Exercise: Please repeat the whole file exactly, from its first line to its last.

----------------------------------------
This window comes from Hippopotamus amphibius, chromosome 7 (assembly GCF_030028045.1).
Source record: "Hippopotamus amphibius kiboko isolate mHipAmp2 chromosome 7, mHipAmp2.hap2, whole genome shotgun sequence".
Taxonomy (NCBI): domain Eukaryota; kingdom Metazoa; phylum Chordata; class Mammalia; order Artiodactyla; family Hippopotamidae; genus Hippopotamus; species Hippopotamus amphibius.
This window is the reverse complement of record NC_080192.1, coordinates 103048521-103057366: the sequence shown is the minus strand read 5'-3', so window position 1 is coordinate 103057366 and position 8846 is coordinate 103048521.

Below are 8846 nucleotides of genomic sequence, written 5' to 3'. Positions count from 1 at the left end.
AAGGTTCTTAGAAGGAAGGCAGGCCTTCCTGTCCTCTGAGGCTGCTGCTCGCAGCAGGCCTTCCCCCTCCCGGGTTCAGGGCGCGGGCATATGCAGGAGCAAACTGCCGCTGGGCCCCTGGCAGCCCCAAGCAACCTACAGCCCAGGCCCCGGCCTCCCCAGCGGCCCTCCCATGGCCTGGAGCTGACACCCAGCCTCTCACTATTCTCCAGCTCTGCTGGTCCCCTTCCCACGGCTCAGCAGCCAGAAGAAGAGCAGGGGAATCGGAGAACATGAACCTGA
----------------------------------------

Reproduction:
This window comes from Hippopotamus amphibius, chromosome 7 (assembly GCF_030028045.1).
Source record: "Hippopotamus amphibius kiboko isolate mHipAmp2 chromosome 7, mHipAmp2.hap2, whole genome shotgun sequence".
Taxonomy (NCBI): domain Eukaryota; kingdom Metazoa; phylum Chordata; class Mammalia; order Artiodactyla; family Hippopotamidae; genus Hippopotamus; species Hippopotamus amphibius.
This window is the reverse complement of record NC_080192.1, coordinates 103048521-103057366: the sequence shown is the minus strand read 5'-3', so window position 1 is coordinate 103057366 and position 8846 is coordinate 103048521.

Below are 8846 nucleotides of genomic sequence, written 5' to 3'. Positions count from 1 at the left end.
AAGGTTCTTAGAAGGAAGGCAGGCCTTCCTGTCCTCTGAGGCTGCTGCTCGCAGCAGGCCTTCCCCCTCCCGGGTTCAGGGCGCGGGCATATGCAGGAGCAAACTGCCGCTGGGCCCCTGGCAGCCCCAAGCAACCTACAGCCCAGGCCCCGGCCTCCCCAGCGGCCCTCCCATGGCCTGGAGCTGACACCCAGCCTCTCACTATTCTCCAGCTCTGCTGGTCCCCTTCCCACGGCTCAGCAGCCAGAAGAAGAGCAGGGGAATCGGAGAACATGAACCTGA